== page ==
External industry links form a key part of this year in relation to exhibiting and responding to live commissions, (From organisations including: Faber and Faber, John Brown Publishing, Time Out, ICA and the V&A) publishing your work professionally, taking part in cross year workshops and learning to curate, negotiating professional problems, visual languages, networking, self and group promotions and considering your place in professional practice.
In the exploration unit you will increasingly broaden your understanding of illustration and visual communication through workshops, text as image experimentation, sequence and narrative workshops and the Application 2 unit will involve the examination of professional structures and opportunities outside of university.
A wide range of set projects and external projects (Penguin, D&AD, YNC) will help you consider the role of the contemporary illustrator, professional life and its relation to your own practice. Students can also apply to take an industry placement year out called the Diploma in Professional Studies, as part of their course.
Diploma in Professional Studies
The Diploma in Professional Studies (DPS) is an optional industry placement year between the second and fourth year of the course. The Diploma in Professional Studies is a managed year of professional experience, largely undertaken in the design profession in a variety of national and international locations. Students are selected during the second year on the basis of their portfolio, studentship and a detailed proposal. Please see the Diploma in Professional Studies Programme Specification (PDF - 124KB) for more detail.
- Contextual and theoretical studies 3 Major
- Self - Initiated Project or Major Project Studio
- Contextual and theoretical studies 3 (Minor)
- Self - Initiated Project
- Major Project Studio
Year 3 is the culmination of your studies and focuses on your individual development and the synthesis of previous teaching and learning into the production of a body of work that can be assessed academically and be taken to industry. Via workshops, tutorials, lectures and seminars students will be helped to form a plan and to position themselves professionally and apply their previous experience to a range of course set subjects you originate should you wish to.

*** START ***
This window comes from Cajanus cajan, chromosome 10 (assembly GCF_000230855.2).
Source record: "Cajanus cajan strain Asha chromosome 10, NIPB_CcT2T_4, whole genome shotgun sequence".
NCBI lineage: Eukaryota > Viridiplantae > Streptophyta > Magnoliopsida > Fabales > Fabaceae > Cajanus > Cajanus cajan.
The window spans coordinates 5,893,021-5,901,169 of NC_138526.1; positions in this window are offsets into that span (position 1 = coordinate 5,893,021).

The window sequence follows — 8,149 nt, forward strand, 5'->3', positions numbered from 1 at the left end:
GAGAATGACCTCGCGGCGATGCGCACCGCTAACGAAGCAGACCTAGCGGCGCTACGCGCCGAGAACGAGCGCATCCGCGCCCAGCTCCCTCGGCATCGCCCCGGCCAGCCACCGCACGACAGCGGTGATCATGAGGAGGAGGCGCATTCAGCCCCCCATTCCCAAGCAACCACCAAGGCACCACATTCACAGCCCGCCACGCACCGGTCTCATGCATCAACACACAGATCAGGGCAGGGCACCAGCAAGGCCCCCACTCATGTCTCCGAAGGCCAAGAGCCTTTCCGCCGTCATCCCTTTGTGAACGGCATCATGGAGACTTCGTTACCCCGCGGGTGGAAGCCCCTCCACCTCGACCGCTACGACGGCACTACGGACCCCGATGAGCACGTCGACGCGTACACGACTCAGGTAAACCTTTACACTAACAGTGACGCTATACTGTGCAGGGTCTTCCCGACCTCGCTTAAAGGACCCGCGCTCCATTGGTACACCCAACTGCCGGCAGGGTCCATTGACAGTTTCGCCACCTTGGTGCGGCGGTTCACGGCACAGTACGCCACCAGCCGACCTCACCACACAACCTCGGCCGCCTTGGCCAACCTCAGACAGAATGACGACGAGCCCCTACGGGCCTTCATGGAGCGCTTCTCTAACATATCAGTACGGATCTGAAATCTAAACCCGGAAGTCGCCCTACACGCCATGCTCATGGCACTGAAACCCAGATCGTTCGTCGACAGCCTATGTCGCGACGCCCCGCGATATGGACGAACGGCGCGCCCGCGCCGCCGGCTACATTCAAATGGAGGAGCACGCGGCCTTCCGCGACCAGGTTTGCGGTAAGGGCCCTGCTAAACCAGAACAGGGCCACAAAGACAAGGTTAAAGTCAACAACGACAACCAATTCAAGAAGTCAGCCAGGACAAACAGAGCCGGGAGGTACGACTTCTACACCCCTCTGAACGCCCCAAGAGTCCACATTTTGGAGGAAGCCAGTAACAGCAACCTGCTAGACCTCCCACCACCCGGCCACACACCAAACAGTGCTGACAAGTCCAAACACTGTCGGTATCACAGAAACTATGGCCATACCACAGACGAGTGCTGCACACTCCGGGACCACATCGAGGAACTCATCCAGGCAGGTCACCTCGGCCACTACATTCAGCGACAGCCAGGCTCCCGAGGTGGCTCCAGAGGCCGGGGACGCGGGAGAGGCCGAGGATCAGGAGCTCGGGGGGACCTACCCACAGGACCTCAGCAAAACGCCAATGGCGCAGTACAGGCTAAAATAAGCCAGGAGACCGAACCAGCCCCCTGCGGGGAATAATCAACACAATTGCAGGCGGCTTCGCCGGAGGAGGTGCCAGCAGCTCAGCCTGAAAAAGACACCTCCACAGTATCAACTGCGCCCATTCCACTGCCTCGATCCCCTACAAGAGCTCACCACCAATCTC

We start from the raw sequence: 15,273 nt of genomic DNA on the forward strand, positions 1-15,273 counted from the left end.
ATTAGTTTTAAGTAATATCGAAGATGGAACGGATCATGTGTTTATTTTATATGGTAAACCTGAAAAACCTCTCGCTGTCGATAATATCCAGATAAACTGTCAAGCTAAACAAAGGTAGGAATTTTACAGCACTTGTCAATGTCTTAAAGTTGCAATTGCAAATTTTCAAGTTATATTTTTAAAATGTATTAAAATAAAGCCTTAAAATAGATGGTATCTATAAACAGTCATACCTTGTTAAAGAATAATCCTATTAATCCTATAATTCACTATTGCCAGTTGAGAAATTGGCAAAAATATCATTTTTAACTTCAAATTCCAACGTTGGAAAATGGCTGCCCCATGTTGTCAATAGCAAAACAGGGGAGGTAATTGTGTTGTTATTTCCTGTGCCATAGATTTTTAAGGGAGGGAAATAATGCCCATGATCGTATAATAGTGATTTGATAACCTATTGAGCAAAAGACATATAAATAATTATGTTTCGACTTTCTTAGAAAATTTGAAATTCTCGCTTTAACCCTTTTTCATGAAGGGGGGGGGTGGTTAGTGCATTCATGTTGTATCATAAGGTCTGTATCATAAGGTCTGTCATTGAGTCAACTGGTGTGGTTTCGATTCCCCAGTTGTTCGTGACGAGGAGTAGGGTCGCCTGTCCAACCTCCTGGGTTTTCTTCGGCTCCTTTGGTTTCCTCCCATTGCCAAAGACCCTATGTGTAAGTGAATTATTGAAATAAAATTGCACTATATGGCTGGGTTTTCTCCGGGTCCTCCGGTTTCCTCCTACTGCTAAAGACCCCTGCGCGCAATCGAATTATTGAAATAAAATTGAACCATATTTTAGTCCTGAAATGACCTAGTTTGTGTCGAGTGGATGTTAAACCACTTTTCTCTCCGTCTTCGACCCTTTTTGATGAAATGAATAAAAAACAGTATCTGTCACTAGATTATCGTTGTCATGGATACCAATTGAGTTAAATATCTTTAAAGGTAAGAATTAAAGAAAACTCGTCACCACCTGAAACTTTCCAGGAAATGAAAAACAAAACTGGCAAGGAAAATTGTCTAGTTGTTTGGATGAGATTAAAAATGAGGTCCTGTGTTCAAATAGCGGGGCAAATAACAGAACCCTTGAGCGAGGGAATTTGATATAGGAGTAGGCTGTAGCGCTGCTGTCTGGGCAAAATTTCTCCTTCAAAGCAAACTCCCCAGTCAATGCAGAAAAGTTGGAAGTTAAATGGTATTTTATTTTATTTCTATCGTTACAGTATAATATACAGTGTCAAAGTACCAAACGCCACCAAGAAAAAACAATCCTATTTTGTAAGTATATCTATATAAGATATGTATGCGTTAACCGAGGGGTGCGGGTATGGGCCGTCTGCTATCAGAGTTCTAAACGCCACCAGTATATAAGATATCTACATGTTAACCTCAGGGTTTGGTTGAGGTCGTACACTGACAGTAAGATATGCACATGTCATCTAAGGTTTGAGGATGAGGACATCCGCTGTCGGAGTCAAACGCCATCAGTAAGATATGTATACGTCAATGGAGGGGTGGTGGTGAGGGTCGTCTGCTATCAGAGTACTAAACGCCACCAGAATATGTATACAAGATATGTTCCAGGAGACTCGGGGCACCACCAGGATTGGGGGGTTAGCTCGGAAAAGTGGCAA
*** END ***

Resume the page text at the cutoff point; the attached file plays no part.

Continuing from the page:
The final year is a culmination of your journey on the course and the start of your realization as a professional practitioner and marks a beginning and not an end. You can choose to weight your final degree award towards your dissertation or your studio work. Year three is designed to help you position yourself towards a direction and career you want and enable you to build a body of work to help you achieve this aim. You will also be helped to consider further study at postgraduate level; this will include aid with references, and folio preparation.
Year 3 units
When you reach the final year it may be that you have developed an interest in your dissertation topic and want to place greater emphasis on it. Option A allows you to do this. If on the other hand you wish to place greater emphasis on studio work by doing a smaller dissertation you can do so in option B.
Our staff and students are involved and committed to teaching and learning across a diverse range of areas in illustration, art and design. Our key intentions are to push the boundaries and the understanding of the term illustration and produce students who can engage with a whole range of creative disciplines.